Ms. Sara Anderson

Ms. Sara Anderson

Fort Valley United Methodist Church, Fort Valley, GA


Shortly after the United Methodist Church’s General Conference ended, a blog appeared on my Twitter feed called “Why I’m No Longer a United Methodist,” by Collin Hansen writing for The Gospel Coalition.

The article was disheartening because I have heard many stories of people who left the church because of liberal teachings, progressive pastors or lack of a faithful witness in the local community. During my time of working with Campus Crusade for Christ (now known as Cru), I met countless young adults who did not find Christ in their local mainline churches, were converted in college and continued to attend non-denominational churches or more conservative denominations they found through parachurch campus ministries.

I cannot argue with their decisions. My story is different, yet not exceptional. I grew up in a small then-Methodist church in rural North Dakota, giving my life to Christ at a Methodist youth camp when I was 13. I attended catechism classes taught by a wonderful evangelical pastor and was confirmed. Small churches in my conference were fortunate. They often received pastors who were more theologically conservative. The liberal pastors were sent to larger churches. I suspect this was true in much of rural America.

When I was 16 the other youth in our group graduated from high school or dropped out. So I started teaching the 4 and 5-year old Sunday school class. I helped out in the kitchen during church and enjoyed being seen as a responsible member of the congregation.

Something was still missing in my life, and I responded to a call to deeper commitment to Christ during a United Methodist Lay Witness Mission held at our church. This led me to get involved with Campus Crusade at the University of North Dakota.

During my high school years I became more than a bit cynical about my denomination. My mother had never been happy with the “official” Sunday school material, and she encouraged the church to use more evangelical resources. My parents were also taken aback when charismatic and left-leaning James Armstrong became our bishop (later head of the National Council of Churches whose ordination was withdrawn by his Indiana conference for unnamed indiscretions.) In addition, United Methodist Women’s resources kept getting stranger and stranger.

When I joined Campus Crusade as a staff member in Southern California, I decided to part ways with the UMC.  The church I chose to attend was Wesleyan in theology. It didn’t have official membership rolls, so I did not make an official break from the UMC. Still, after a joyful and productive year with that congregation, I felt God was directing me back to my roots. The thought of finding an evangelical UM church in Southern California seemed impossible. Out of four UM churches in San Bernardino, the first I visited was a former Evangelical United Brethren church (they merged with the Methodists in 1968 to become the UMC).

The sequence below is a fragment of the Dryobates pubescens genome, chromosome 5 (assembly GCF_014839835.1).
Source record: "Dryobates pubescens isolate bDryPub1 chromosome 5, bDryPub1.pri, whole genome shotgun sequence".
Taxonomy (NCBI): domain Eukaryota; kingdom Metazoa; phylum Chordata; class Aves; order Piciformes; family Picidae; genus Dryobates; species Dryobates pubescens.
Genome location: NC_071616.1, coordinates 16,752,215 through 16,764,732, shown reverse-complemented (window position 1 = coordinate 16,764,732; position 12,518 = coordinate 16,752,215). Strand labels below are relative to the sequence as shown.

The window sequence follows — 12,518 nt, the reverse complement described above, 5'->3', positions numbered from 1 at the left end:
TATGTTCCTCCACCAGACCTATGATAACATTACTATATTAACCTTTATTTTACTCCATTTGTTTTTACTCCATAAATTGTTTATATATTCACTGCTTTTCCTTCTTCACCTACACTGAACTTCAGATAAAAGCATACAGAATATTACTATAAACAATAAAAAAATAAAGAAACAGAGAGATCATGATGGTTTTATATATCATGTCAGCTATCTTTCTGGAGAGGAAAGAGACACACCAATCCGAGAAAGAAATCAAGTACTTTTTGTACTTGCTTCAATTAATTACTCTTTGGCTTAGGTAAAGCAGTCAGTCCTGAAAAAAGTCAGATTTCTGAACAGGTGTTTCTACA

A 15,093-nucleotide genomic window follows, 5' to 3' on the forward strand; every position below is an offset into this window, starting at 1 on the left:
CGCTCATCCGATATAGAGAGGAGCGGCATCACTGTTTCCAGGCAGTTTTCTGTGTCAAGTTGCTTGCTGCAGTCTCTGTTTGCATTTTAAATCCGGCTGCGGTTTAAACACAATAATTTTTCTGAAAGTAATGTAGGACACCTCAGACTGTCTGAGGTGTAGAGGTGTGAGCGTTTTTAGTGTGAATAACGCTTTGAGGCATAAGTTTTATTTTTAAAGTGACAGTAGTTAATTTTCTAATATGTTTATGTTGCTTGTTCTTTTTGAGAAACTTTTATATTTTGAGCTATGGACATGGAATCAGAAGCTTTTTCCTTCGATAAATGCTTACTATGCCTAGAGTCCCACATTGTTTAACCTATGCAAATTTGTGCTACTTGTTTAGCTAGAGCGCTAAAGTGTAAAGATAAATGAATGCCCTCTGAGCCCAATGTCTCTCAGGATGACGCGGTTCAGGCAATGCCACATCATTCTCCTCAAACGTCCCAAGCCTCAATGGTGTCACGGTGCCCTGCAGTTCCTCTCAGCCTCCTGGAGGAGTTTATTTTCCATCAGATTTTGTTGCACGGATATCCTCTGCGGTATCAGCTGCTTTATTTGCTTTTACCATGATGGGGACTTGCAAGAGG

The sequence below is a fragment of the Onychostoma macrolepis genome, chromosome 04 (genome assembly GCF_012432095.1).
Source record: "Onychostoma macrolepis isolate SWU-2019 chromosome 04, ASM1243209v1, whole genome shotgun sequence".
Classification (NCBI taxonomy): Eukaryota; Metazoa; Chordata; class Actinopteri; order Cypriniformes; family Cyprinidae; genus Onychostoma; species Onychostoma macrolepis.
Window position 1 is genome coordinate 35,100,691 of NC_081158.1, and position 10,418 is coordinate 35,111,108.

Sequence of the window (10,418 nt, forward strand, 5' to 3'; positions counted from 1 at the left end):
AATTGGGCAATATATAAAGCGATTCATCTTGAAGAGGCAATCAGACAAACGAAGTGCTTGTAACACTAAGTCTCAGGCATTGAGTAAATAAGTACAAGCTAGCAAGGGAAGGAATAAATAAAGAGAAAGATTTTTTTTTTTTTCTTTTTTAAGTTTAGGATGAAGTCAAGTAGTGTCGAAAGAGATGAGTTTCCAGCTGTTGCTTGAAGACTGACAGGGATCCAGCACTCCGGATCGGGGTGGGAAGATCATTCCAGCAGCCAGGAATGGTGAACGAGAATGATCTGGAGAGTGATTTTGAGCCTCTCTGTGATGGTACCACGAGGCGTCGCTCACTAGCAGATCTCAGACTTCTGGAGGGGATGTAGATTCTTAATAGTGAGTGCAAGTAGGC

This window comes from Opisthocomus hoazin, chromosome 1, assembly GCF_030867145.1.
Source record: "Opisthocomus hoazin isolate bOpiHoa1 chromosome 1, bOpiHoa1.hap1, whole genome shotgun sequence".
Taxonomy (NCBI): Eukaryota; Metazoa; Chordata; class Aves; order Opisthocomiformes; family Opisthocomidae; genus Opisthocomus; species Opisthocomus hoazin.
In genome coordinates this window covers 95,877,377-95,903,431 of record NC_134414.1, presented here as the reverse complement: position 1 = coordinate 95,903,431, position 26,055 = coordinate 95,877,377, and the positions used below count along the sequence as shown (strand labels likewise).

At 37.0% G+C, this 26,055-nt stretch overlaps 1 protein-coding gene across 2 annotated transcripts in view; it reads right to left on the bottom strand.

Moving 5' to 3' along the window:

Trinity was an aging congregation with vibrant faith that welcomed Campus Crusade staff to participate in all levels of church life. I served on the then Administrative Council, taught adult Sunday school classes, served as liturgist and enjoyed the Sunday school parties (participants ranged in age from 22 to 89) and other social functions. When I arrived the church had a part-time appointment, but attendance grew to be able to support a full-time pastor. Our evangelical pastor, who had some difficulties being ordained because he’d attended Fuller Theological Seminary, an orthodox multi-denominational seminary, served the church well.

My church memberships in Kentucky and Indiana were comparable, although I did have my first experience with a progressive pastor. I won’t go into great detail, but his appointment did great damage to that church. One parishioner asked the pastor if he believed that Jesus was the only way to God. The pastor responded, “Christians believe that.” The poor man was too stunned to repeat the question in hopes of hearing a personal answer. Our only Hispanic family left after our pastor criticized U.S. foreign policy in Latin America. I finally moved on after he, in a pastoral prayer, thanked God for the new (Democratic-majority) House of Representatives and for all the people who would now have access to housing, health care and enough to eat.

Fortunately, UM churches are abundant in Indiana, and I transferred my membership to another church 10 miles away with evangelical leadership. Now living in Georgia, I attend a theologically strong church. Like in many UM congregations, our people are aging, but participate in the life of the church. Our pastor, appointed a year ago has vision of church growth through spiritual maturity and community involvement.

While I understand the struggles many evangelicals have experienced in a denomination mostly led by theological progressives, many UMC congregations provide opportunities for folks to grow in their faith and serve others.

As a single woman with a limited extended family who has moved across the country, the congregations in all these states have welcomed me, allowed me to become a part of the church community and given me opportunities for leadership. These United Methodist believers have enabled me to live a life faithful to God in the UMC.

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